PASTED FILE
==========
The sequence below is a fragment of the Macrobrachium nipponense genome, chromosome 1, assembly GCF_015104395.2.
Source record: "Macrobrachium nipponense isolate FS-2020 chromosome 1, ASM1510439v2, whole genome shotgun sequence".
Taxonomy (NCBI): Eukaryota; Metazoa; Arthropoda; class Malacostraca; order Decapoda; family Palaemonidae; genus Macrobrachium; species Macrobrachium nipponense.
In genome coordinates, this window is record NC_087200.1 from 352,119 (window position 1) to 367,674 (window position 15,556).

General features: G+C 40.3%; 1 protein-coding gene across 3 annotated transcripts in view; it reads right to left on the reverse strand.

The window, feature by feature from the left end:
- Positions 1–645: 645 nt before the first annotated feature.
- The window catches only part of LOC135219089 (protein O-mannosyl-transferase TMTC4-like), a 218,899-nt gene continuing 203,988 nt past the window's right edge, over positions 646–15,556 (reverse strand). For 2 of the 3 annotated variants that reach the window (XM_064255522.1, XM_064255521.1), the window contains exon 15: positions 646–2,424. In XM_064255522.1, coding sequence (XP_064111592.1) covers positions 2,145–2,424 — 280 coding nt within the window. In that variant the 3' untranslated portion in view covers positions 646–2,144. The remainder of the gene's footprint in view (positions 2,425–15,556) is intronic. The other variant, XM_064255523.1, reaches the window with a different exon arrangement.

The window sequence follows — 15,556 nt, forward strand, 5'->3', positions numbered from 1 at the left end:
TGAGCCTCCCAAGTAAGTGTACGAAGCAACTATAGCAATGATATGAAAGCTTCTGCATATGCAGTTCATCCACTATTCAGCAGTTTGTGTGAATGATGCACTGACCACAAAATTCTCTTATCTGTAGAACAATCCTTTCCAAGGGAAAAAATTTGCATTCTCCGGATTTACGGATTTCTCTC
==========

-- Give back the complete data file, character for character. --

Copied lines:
The sequence below is a fragment of the Macrobrachium nipponense genome, chromosome 1, assembly GCF_015104395.2.
Source record: "Macrobrachium nipponense isolate FS-2020 chromosome 1, ASM1510439v2, whole genome shotgun sequence".
Taxonomy (NCBI): Eukaryota; Metazoa; Arthropoda; class Malacostraca; order Decapoda; family Palaemonidae; genus Macrobrachium; species Macrobrachium nipponense.
In genome coordinates, this window is record NC_087200.1 from 352,119 (window position 1) to 367,674 (window position 15,556).

General features: G+C 40.3%; 1 protein-coding gene across 3 annotated transcripts in view; it reads right to left on the reverse strand.

The window, feature by feature from the left end:
- Positions 1–645: 645 nt before the first annotated feature.
- The window catches only part of LOC135219089 (protein O-mannosyl-transferase TMTC4-like), a 218,899-nt gene continuing 203,988 nt past the window's right edge, over positions 646–15,556 (reverse strand). For 2 of the 3 annotated variants that reach the window (XM_064255522.1, XM_064255521.1), the window contains exon 15: positions 646–2,424. In XM_064255522.1, coding sequence (XP_064111592.1) covers positions 2,145–2,424 — 280 coding nt within the window. In that variant the 3' untranslated portion in view covers positions 646–2,144. The remainder of the gene's footprint in view (positions 2,425–15,556) is intronic. The other variant, XM_064255523.1, reaches the window with a different exon arrangement.

The window sequence follows — 15,556 nt, forward strand, 5'->3', positions numbered from 1 at the left end:
TGAGCCTCCCAAGTAAGTGTACGAAGCAACTATAGCAATGATATGAAAGCTTCTGCATATGCAGTTCATCCACTATTCAGCAGTTTGTGTGAATGATGCACTGACCACAAAATTCTCTTATCTGTAGAACAATCCTTTCCAAGGGAAAAAATTTGCATTCTCCGGATTTACGGATTTCTCTC